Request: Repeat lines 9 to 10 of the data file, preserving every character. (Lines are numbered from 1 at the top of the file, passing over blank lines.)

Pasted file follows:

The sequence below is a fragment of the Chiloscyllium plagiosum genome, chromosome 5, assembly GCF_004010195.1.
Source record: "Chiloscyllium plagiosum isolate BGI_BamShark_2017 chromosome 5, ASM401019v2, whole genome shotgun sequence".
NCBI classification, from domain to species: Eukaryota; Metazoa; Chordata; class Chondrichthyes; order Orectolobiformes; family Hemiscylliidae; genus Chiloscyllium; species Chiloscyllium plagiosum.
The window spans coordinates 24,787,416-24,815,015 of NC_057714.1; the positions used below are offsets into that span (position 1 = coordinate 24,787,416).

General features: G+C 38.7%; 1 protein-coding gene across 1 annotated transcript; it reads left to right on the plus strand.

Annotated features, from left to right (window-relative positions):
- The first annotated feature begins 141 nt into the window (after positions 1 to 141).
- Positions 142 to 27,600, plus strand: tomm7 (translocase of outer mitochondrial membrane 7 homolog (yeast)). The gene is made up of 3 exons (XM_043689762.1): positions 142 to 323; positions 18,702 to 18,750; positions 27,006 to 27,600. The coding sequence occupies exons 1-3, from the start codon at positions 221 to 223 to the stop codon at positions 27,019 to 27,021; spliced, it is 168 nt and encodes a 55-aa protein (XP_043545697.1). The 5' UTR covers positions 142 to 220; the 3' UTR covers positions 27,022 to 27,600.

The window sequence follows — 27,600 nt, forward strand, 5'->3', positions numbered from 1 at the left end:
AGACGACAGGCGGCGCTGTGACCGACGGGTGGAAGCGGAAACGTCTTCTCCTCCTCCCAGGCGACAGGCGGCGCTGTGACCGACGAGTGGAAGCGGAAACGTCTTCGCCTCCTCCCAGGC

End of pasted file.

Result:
The window sequence follows — 27,600 nt, forward strand, 5'->3', positions numbered from 1 at the left end:
AGACGACAGGCGGCGCTGTGACCGACGGGTGGAAGCGGAAACGTCTTCTCCTCCTCCCAGGCGACAGGCGGCGCTGTGACCGACGAGTGGAAGCGGAAACGTCTTCGCCTCCTCCCAGGC